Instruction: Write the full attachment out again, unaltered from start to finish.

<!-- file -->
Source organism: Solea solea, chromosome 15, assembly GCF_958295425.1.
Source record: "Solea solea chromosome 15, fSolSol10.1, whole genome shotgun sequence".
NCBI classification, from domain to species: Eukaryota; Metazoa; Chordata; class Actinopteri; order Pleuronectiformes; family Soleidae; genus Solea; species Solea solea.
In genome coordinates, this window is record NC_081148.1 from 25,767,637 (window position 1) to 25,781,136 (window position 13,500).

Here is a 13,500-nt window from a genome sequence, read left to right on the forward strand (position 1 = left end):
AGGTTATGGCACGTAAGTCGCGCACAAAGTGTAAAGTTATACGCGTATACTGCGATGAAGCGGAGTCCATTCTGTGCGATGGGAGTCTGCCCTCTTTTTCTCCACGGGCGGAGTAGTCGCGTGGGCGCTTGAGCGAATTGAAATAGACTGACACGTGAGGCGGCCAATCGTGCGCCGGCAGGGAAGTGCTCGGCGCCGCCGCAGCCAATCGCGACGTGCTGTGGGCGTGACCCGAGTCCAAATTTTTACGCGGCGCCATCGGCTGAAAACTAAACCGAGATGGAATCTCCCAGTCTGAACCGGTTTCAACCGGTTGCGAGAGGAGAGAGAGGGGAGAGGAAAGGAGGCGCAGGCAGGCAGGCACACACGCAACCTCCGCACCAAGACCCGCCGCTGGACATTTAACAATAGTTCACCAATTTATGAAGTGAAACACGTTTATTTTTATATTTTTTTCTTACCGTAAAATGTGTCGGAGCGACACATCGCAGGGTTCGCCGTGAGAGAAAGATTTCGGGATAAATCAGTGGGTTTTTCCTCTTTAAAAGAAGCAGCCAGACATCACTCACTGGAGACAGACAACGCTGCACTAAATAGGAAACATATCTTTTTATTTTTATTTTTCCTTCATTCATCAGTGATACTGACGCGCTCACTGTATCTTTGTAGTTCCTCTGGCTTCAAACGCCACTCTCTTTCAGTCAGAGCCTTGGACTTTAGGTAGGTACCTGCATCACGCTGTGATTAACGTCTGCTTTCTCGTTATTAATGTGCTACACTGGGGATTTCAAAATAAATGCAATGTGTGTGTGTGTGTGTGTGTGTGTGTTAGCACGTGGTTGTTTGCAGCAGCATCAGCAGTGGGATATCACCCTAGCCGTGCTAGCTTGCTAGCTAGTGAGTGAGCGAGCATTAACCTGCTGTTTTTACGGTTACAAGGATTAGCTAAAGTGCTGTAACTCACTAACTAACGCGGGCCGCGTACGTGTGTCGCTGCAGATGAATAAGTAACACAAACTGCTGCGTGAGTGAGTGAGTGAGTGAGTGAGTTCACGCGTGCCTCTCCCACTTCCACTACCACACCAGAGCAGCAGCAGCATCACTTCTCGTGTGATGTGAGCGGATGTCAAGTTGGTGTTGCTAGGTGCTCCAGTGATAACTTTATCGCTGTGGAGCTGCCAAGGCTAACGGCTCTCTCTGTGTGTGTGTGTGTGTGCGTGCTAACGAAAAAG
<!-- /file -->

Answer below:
Source organism: Solea solea, chromosome 15, assembly GCF_958295425.1.
Source record: "Solea solea chromosome 15, fSolSol10.1, whole genome shotgun sequence".
NCBI classification, from domain to species: Eukaryota; Metazoa; Chordata; class Actinopteri; order Pleuronectiformes; family Soleidae; genus Solea; species Solea solea.
In genome coordinates, this window is record NC_081148.1 from 25,767,637 (window position 1) to 25,781,136 (window position 13,500).

Here is a 13,500-nt window from a genome sequence, read left to right on the forward strand (position 1 = left end):
AGGTTATGGCACGTAAGTCGCGCACAAAGTGTAAAGTTATACGCGTATACTGCGATGAAGCGGAGTCCATTCTGTGCGATGGGAGTCTGCCCTCTTTTTCTCCACGGGCGGAGTAGTCGCGTGGGCGCTTGAGCGAATTGAAATAGACTGACACGTGAGGCGGCCAATCGTGCGCCGGCAGGGAAGTGCTCGGCGCCGCCGCAGCCAATCGCGACGTGCTGTGGGCGTGACCCGAGTCCAAATTTTTACGCGGCGCCATCGGCTGAAAACTAAACCGAGATGGAATCTCCCAGTCTGAACCGGTTTCAACCGGTTGCGAGAGGAGAGAGAGGGGAGAGGAAAGGAGGCGCAGGCAGGCAGGCACACACGCAACCTCCGCACCAAGACCCGCCGCTGGACATTTAACAATAGTTCACCAATTTATGAAGTGAAACACGTTTATTTTTATATTTTTTTCTTACCGTAAAATGTGTCGGAGCGACACATCGCAGGGTTCGCCGTGAGAGAAAGATTTCGGGATAAATCAGTGGGTTTTTCCTCTTTAAAAGAAGCAGCCAGACATCACTCACTGGAGACAGACAACGCTGCACTAAATAGGAAACATATCTTTTTATTTTTATTTTTCCTTCATTCATCAGTGATACTGACGCGCTCACTGTATCTTTGTAGTTCCTCTGGCTTCAAACGCCACTCTCTTTCAGTCAGAGCCTTGGACTTTAGGTAGGTACCTGCATCACGCTGTGATTAACGTCTGCTTTCTCGTTATTAATGTGCTACACTGGGGATTTCAAAATAAATGCAATGTGTGTGTGTGTGTGTGTGTGTGTGTTAGCACGTGGTTGTTTGCAGCAGCATCAGCAGTGGGATATCACCCTAGCCGTGCTAGCTTGCTAGCTAGTGAGTGAGCGAGCATTAACCTGCTGTTTTTACGGTTACAAGGATTAGCTAAAGTGCTGTAACTCACTAACTAACGCGGGCCGCGTACGTGTGTCGCTGCAGATGAATAAGTAACACAAACTGCTGCGTGAGTGAGTGAGTGAGTGAGTGAGTTCACGCGTGCCTCTCCCACTTCCACTACCACACCAGAGCAGCAGCAGCATCACTTCTCGTGTGATGTGAGCGGATGTCAAGTTGGTGTTGCTAGGTGCTCCAGTGATAACTTTATCGCTGTGGAGCTGCCAAGGCTAACGGCTCTCTCTGTGTGTGTGTGTGTGTGCGTGCTAACGAAAAAG